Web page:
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4 hours of outcry at US WEST request

The three-member Public Service Commission listened for nearly four hours Thursday to Utahns who came forward to belittle, rather than praise, US WEST and its proposed $9-a-month hike of residential phone rates.

Utahns complained about the lack of a consistent dial tone in Hooper, Weber County, and about how disabled residents living on $430 a month may be forced to give up telephone service altogether if the increase is approved.People worried aloud about the windfall the phone company may experience if rates are increased and then frozen at the same time telecommunications costs are declining. And they asked pointedly why it's cheaper to make a long-distance call from Park City to New York than a call from Park City to Salt Lake City.

"We think that the real reason that US WEST wants to raise residential rates is so that regardless of what happens with competition the company will not lose any significant source of revenue," said Betsy Wolf, of the Salt Lake Community Action Program. "We must ask the Public Service Commission to be extremely careful in its deliberations and, if anything, to err in favor of the consumer."

The commission now has until the end of the year to decide what to do with US WEST's request for more money. The company started out asking for $85 million in additional revenue and has since whittled down the sum it says it needs to $70 million.

It is proposing raising most of that money by increasing residential phone rates. The prices set by the commission will be frozen through May 2000, although US WEST has until next March to ask for minor adjustments in its rates.

The commission agreed not to officially close the rate case hearing until Oct. 17 to give residents more time to send in letters or e-mail messages expressing their opinions on the proposal. Letters may be mailed to: Public Service Commission, 160 E. 300 South, Salt Lake City, UT 84111. Letters may also be faxed to 530-6796. The commission's e-mail address is (

Ted Smith, US WEST vice president for Utah, defended the company's rate request Thursday by pointing out that the cost of service has declined $6 a month since 1987.

"No one likes to pay more for services, but in the environment in which we're operating and in light of financial results, it's important that rates be increased," he said.

Smith also tried to discount allegations that the rate hike and US WEST's financial contributions to the 2002 Olympics were connected.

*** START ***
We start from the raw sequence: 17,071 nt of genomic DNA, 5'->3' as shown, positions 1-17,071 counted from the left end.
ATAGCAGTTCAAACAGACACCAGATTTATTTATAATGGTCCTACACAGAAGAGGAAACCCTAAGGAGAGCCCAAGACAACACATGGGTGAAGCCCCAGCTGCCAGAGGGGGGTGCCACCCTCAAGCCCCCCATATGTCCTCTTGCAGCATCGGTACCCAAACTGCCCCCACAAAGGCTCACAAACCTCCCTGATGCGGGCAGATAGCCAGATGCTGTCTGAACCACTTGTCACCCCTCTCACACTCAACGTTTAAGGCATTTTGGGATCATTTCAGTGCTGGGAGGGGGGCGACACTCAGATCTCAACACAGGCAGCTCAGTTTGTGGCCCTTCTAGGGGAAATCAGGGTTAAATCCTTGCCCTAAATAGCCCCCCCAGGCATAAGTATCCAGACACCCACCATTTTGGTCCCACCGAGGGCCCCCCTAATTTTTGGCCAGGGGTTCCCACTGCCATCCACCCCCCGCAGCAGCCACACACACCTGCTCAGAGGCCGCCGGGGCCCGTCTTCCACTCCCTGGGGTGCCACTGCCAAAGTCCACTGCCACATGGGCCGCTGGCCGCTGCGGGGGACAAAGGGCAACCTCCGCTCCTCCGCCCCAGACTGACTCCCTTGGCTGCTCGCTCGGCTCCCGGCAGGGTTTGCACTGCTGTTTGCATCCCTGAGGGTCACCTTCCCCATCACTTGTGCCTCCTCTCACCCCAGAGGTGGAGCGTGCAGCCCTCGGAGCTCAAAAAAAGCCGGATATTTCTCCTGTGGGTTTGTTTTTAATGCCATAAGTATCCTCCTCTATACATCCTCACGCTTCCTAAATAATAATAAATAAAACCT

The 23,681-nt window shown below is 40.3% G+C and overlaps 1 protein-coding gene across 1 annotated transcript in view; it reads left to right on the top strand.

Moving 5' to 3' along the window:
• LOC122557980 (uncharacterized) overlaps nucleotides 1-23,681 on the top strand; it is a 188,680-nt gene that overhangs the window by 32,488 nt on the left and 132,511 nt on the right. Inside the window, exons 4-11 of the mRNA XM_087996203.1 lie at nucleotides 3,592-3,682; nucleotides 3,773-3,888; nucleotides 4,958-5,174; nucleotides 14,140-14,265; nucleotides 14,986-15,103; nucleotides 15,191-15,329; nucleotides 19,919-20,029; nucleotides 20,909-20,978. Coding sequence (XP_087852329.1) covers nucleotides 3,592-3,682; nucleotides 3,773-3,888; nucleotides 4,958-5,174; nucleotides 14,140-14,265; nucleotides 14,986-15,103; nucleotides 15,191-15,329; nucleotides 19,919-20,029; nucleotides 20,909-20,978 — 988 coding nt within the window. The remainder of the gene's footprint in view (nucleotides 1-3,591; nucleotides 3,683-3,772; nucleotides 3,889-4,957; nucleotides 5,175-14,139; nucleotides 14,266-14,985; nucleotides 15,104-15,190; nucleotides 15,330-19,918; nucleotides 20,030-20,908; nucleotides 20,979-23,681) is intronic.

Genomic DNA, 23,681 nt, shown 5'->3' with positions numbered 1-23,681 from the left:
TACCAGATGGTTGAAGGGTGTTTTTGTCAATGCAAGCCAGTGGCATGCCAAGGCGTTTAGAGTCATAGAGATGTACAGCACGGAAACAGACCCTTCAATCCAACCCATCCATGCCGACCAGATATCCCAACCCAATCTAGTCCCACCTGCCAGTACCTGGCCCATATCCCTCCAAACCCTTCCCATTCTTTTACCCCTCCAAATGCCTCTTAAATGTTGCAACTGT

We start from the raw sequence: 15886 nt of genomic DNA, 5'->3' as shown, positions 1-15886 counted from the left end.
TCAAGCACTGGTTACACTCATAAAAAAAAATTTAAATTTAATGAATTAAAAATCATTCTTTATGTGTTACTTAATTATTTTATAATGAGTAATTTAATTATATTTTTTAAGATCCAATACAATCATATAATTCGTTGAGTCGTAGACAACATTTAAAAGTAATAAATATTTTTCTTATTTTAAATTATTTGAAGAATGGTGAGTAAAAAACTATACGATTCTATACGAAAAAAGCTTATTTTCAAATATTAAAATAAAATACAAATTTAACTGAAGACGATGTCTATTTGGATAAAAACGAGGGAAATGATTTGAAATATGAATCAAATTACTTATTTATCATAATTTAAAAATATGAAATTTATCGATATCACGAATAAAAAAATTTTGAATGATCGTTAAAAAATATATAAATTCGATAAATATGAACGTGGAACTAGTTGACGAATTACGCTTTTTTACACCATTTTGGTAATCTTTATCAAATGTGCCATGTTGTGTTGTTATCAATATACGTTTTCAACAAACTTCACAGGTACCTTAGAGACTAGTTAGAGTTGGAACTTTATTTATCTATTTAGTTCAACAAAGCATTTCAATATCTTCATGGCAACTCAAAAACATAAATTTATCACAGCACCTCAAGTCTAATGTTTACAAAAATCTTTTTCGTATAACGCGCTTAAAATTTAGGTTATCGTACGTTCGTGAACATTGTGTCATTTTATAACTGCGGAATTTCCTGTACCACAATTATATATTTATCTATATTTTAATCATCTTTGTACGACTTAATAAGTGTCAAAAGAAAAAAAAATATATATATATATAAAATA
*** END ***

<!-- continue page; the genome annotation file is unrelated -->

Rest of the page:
The $25 million the company plans to donate is being drawn from a marketing fund; money in the fund is from profits received throughout US WEST's territory, not just in Utah.

But some residents at the hearing said the company could have chosen to put that money to other uses, like improved service. And they said that if the company gets a rate increase and then rates are frozen as costs fall, it will have more money available to finance its Olympic contribution.

During Thursday's testimony, only two people spoke in favor of raising telephone rates: a woman who said more money might help US WEST fix its problems, and the director of the Utah Information Technology Association.

Peter Genereaux told the commission rates should cover cost, which would entail lowering business rates and increasing residential rates.

Most people objected to US WEST's campaign for more money.

"It is as if a basketball player who repeatedly fouls out of the game says to his coach that all he needs to play fair is more money," said Pete Ashdown of Xmission Internet during his comments about the high prices US WEST wants to charge for digital line service. He suggested the commission consider "punishing" US WEST by ordering it to drop the cost of such services 30 percent and residential rates by 10 percent.

Vickie L. Flake of Centerville, who represented herself and the Utah Council of the Blind, didn't buy US WEST's argument that after years of declining costs it suddenly needs an 80 percent price increase.

"What happened to our planning there?" she asked. "I also have a hard time looking at this rate of increase on individuals who can't go shop for a cheaper carrier."

Harvey Byrne said he pays more phone service than for electric or gas service combined. "High tech is more expensive than all these low-tech utilities," he said - and there's little he can do to cut costs on his phone bill, unlike the gas or power.